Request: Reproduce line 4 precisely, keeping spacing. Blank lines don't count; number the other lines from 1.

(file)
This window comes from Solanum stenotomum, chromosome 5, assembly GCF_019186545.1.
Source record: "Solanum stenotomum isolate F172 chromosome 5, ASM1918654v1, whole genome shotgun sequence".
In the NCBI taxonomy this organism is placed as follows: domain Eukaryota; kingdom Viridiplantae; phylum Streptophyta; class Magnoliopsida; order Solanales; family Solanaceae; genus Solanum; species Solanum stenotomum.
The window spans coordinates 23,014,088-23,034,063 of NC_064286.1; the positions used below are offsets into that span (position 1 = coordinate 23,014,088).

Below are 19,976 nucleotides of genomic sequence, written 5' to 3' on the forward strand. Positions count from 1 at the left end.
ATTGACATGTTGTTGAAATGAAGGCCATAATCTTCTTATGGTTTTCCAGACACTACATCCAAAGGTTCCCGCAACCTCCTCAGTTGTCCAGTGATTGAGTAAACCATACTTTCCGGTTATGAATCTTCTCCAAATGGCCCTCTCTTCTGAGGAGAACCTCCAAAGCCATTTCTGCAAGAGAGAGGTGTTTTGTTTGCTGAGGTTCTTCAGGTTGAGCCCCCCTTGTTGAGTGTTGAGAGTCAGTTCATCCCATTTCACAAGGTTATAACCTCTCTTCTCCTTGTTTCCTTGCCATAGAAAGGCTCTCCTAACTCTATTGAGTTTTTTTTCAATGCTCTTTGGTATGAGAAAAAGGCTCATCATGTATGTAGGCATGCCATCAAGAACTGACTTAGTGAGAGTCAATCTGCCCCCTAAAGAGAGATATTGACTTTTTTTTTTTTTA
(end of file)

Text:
The window spans coordinates 23,014,088-23,034,063 of NC_064286.1; the positions used below are offsets into that span (position 1 = coordinate 23,014,088).